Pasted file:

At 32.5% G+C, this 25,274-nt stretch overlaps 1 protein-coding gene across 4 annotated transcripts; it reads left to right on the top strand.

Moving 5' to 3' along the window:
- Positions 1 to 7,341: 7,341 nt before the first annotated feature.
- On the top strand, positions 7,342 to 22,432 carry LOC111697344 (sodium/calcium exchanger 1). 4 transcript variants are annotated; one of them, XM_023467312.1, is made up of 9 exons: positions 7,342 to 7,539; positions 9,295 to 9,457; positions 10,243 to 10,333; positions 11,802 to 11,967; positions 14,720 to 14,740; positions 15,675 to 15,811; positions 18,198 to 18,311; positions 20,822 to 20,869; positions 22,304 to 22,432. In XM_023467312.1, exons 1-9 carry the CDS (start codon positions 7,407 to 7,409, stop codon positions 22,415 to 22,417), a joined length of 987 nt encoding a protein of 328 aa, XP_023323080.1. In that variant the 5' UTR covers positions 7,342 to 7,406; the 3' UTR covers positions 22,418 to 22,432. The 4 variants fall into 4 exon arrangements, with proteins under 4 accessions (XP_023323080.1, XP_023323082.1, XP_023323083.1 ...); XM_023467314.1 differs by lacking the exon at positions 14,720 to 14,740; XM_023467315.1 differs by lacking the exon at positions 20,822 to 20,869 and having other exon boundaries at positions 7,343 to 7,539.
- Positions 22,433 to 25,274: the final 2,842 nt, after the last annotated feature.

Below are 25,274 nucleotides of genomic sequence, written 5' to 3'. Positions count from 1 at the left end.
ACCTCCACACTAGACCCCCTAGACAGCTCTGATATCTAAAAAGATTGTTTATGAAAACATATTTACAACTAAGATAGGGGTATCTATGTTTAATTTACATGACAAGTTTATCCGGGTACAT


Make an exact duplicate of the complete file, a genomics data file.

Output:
At 32.5% G+C, this 25,274-nt stretch overlaps 1 protein-coding gene across 4 annotated transcripts; it reads left to right on the top strand.

Moving 5' to 3' along the window:
- Positions 1 to 7,341: 7,341 nt before the first annotated feature.
- On the top strand, positions 7,342 to 22,432 carry LOC111697344 (sodium/calcium exchanger 1). 4 transcript variants are annotated; one of them, XM_023467312.1, is made up of 9 exons: positions 7,342 to 7,539; positions 9,295 to 9,457; positions 10,243 to 10,333; positions 11,802 to 11,967; positions 14,720 to 14,740; positions 15,675 to 15,811; positions 18,198 to 18,311; positions 20,822 to 20,869; positions 22,304 to 22,432. In XM_023467312.1, exons 1-9 carry the CDS (start codon positions 7,407 to 7,409, stop codon positions 22,415 to 22,417), a joined length of 987 nt encoding a protein of 328 aa, XP_023323080.1. In that variant the 5' UTR covers positions 7,342 to 7,406; the 3' UTR covers positions 22,418 to 22,432. The 4 variants fall into 4 exon arrangements, with proteins under 4 accessions (XP_023323080.1, XP_023323082.1, XP_023323083.1 ...); XM_023467314.1 differs by lacking the exon at positions 14,720 to 14,740; XM_023467315.1 differs by lacking the exon at positions 20,822 to 20,869 and having other exon boundaries at positions 7,343 to 7,539.
- Positions 22,433 to 25,274: the final 2,842 nt, after the last annotated feature.

Below are 25,274 nucleotides of genomic sequence, written 5' to 3'. Positions count from 1 at the left end.
ACCTCCACACTAGACCCCCTAGACAGCTCTGATATCTAAAAAGATTGTTTATGAAAACATATTTACAACTAAGATAGGGGTATCTATGTTTAATTTACATGACAAGTTTATCCGGGTACAT